The hon. Member makes his own point. We have discussed Budgets and Finance Bill Committees before. The Bill has been on the Floor of the House and will go back there. There will be endless debates, and I am perfectly sure that he and his formidable Front-Bench team will be able to make their points when the Bill goes back to the House. Ultimately, the Government have taken a perfectly pragmatic view, and I look forward to the Minister’s reply.
An interesting observation: as soon as “EU” appears in a clause, we suddenly have more interest from the Committee than for other measures. Ms Dorries, I will endeavour not to stray into too much detail around the pros and cons of the current deal and the White Paper and all that kind of stuff, and will stick to the clause.
The clause enables the Government to make changes to bring into force the regulations and administrative provisions necessary to comply with the EU directive on tax dispute resolution mechanisms within the European Union. Double taxation arises when the same profits are taxed twice by two different tax authorities. It can create serious obstacles for businesses operating across borders by creating excessive tax burdens, leading to inefficiencies and an economic disincentive to trade. An effective tax dispute resolution system can help to alleviate double taxation.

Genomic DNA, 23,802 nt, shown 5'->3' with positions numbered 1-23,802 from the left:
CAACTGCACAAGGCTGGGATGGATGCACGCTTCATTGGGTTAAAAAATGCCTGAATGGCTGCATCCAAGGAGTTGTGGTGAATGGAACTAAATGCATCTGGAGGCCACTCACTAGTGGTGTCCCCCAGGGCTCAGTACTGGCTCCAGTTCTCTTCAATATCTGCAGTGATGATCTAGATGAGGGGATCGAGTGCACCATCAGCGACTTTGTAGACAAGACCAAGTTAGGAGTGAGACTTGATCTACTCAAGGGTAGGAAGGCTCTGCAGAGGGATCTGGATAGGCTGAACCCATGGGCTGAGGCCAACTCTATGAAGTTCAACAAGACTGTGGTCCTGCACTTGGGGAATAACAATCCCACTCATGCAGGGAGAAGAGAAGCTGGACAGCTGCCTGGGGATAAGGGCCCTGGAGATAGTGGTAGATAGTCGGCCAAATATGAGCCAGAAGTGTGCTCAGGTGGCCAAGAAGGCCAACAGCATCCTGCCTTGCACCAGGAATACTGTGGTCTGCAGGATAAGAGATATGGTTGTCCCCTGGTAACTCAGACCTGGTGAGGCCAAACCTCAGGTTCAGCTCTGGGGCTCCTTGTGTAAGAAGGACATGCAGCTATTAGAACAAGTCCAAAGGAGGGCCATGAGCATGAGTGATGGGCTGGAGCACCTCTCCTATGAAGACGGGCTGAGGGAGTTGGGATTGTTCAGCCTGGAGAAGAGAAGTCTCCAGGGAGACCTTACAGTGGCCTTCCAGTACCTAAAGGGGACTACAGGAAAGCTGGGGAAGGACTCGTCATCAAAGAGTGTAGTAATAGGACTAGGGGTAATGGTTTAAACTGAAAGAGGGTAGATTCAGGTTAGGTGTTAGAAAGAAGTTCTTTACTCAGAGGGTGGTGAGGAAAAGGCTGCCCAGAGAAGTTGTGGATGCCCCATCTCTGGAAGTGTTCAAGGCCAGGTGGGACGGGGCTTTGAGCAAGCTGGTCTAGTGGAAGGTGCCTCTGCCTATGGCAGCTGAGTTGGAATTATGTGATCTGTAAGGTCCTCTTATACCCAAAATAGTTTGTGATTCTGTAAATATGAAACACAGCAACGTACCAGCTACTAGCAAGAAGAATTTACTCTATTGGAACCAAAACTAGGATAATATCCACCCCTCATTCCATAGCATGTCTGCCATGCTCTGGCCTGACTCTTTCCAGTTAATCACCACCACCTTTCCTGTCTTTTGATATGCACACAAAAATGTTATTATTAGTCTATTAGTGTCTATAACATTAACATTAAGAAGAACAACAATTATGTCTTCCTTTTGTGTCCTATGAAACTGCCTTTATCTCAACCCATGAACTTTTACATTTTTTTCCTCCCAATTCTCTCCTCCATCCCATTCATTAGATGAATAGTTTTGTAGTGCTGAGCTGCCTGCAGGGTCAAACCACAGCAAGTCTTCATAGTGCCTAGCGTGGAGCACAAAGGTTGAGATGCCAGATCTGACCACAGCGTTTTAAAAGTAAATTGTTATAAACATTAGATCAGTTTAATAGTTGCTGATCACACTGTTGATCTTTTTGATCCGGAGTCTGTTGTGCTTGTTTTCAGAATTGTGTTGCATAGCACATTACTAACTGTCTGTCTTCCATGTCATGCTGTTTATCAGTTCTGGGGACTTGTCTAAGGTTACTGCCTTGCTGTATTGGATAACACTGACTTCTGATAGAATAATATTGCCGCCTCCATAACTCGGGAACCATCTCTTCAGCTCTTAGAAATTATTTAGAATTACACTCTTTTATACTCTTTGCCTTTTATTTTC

The UK is a signatory to the convention on the elimination of double taxation in connection with the adjustment of profits of associated enterprises within member states of the European Union, known as the arbitration convention. The UK has also entered into bilateral tax treaties with every EU member state for the purpose of eliminating double taxation. Following a review, it was concluded that the mechanisms currently provided for in bilateral tax treaties and the arbitration convention might not achieve the effective resolution of double taxation disputes between member states in all cases in a timely manner. Consequently, the directive was adopted to build on existing systems. The UK supported the aims of the directive and agreed the adopted text in 2017.